The Dictionary of American Naval Fighting Ships
Provided as a Service of USNSM
Naming: Destroyers are named for naval heroes and other notable persons.
Ernest G. Small (DD-838: dp. 2,425; 1. 390'6"; b. 41'1", dr. 18'6", s.
35 k.; cpl. 345; a. 6 5", 10 21" tt., 6 dcp., 2 dct.; cl. Gearing)
Ernest G. Small (DD-838) was launched on 14 June 1945 by Bath Iron
Works, Bath, Maine, sponsored by Mrs. E. G. Small, and commissioned on 21
August 1945 with Commander T. D. McGrath, USN, in command.
She was re-classified DDR 838 on 18 July 1952. After completing her
cruise in Guantanamo Bay, she sailed in company with Power (DD839) on 11
January 1946 en route to Gibraltar whence she proceeded to Naples. She
began a series of peacetime Mediterranean patrols in company with Power
and Providence (CL-82) until 7 March. She continued in this mission
independently until 7 August when she returned to the States. Following
a period of yard availability she reported to Commander, Submarines
Atlantic, and operated out of New London, Conn., until 14 December when
she was laid up for repairs at Boston. On 3 April 1947 while anchored
off Block Island she grounded in a violent wind and rain storm, but,
re-floated with aid from two tugs she returned to Boston where repairs
were made. Ernest G. Small sailed on 12 June for Norfolk and engaged in
type exercises in the Virginia Capes Operating Area.
On 6 August she
stood out for the Caribbean, calling at Guantanamo and Trinidad before
rendezvousing with Task Force 84 which proceeded to Rio de Janeiro where
on 7 September the flagship Missouri (BB-63) embarked President Truman
and his family for the trip to the States. Ernest G. Small steamed on
escort station during the voyage. From 9 February to 10 April 1948 she
cruised in the Caribbean and on 7 June began a midshipman cruise to the
Mediterranean, calling at Lisbon, Genca, Casablanca and returning to
Norfolk on 21 July. Her third tour in the Mediterranean was made between
30 August 1948 and 23 January 1949. For the remainder of 1949 she
operated in the Caribbean and along the Atlantic coast.
From January to
May 1950 she cruised in the Mediterranean and around northern Europe.
With the outbreak of war in Korea, she was sent to join the 7th Fleet,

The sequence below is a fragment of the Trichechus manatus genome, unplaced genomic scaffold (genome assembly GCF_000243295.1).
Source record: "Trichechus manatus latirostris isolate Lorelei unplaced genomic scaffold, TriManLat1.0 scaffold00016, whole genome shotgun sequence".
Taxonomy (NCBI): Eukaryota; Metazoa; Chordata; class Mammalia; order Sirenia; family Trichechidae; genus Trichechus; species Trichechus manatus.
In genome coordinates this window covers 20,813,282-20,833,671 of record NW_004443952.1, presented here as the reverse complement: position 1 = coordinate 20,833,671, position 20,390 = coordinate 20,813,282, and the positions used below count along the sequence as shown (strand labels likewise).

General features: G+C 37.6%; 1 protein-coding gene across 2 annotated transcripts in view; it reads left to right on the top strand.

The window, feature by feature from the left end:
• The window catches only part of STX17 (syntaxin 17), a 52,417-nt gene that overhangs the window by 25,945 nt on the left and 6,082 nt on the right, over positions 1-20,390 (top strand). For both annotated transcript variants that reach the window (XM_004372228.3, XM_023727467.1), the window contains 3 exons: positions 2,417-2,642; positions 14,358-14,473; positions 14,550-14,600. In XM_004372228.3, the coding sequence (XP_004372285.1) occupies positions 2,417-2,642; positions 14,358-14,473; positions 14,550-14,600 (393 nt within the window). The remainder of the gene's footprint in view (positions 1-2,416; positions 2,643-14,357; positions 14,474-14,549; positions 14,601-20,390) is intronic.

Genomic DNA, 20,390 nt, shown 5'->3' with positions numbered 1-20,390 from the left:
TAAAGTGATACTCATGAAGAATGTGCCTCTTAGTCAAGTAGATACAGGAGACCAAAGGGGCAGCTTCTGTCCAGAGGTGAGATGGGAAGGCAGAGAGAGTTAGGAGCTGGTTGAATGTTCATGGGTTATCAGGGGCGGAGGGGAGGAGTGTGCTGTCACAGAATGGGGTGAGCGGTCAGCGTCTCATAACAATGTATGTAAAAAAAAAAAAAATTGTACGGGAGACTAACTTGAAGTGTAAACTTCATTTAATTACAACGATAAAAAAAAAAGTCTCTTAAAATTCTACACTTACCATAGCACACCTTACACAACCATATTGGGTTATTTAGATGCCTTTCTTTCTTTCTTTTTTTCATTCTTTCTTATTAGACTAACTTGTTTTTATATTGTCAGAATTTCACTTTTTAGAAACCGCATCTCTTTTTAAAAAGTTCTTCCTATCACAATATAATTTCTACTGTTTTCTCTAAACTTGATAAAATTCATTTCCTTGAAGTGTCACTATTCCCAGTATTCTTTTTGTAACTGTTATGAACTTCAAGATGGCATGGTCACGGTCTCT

and on 29 June she transited the Panama Canal en route to action. She
sailed with carrier forces, fired shore bombardments, patrolled off
Taiwan, and participated in the landings at Inchon and Wonsan in
September and October. In December she helped evacuate the Tenth Army
Corps from Hungnam and Inchon. Following a brief overhaul at San Diego
in the first half of 1951, she began her second Korean tour as escort
for the carrier Rendova (CVE-114). She participated in the naval
bombardment of Hungnam and was so occupied on 7 October when she struck
a mine which seriously damaged her bow, killed 9 and wounded 18. Four
days later heavy seas broke the bow off and she was fitted with a stubby
replacement which enabled her to reach Long Beach, arriving on 18
December 1961. She was decommissioned on 15 January 1952 and the bow of
the unfinished Segmonr D. Owens (DD-767) was grafted to her hull. She
also underwent conversion to a radar picket ship at this time.
Re-commissioned as DDR 838 on 2 December 1962 she followed training
exercises off the California coast with her first peacetime tour of the
Far East which lasted from 11 July 1963 through 29 January 1954.
Attached to Task Force 77, she was a unit of the blockade and escort
force for the Taiwan area. A period of overhaul ensued and on 10 August
1954 she departed with Destroyer Squadron 13 for the Taiwan Patrol and
later assumed defensive position to control part of the 7th Fleet air
coverage during the Tachen Islands evacuation in February 1955. Early in
March she returned to Long Beach whence she operated with TG 7.3 in
testing of an underwater atomic bomb off the west coast (2-20 May). She
deployed with the 7th Fleet for the remainder of the year. From 1
November 1956 through 28 April 1957 she again toured the Pacific, and
included Kodiak, Singapore, and Brisbane in her itinerary. The remainder
of that year was occupied with task force operations and inter-type
training exercises off the west coast.
Ernest G. Small began another
western Pacific tour in January 1968 as a unit of Destroyer Division 132
and was deployed in various operations, highlighted by participation in
the SEATO exercise "Ocean Link." In March 1959 she was assigned while on
her annual Pacific cruise to the operational control of the Air Force to
aid in the "Discoverer" earth satellite program. Until July 1969 she was
engaged in competitive exercises and nose cone recoveries. The second
half of the year was designated for a period of overhaul and local
operations. Again, she deployed to the western Pacific on 17 May 1960
with Destroyer Division 131. Her duty was principally to screen and
picket Ticonderoga (CVA-14) and Coral Sea (CVA-43). She arrived back at
Long Beach on 16 November and on 29 December entered San Francisco Naval
Shipyard for fleet rehabilitation and modernization. Ernest G. Small
received four battle stars for Korean war service.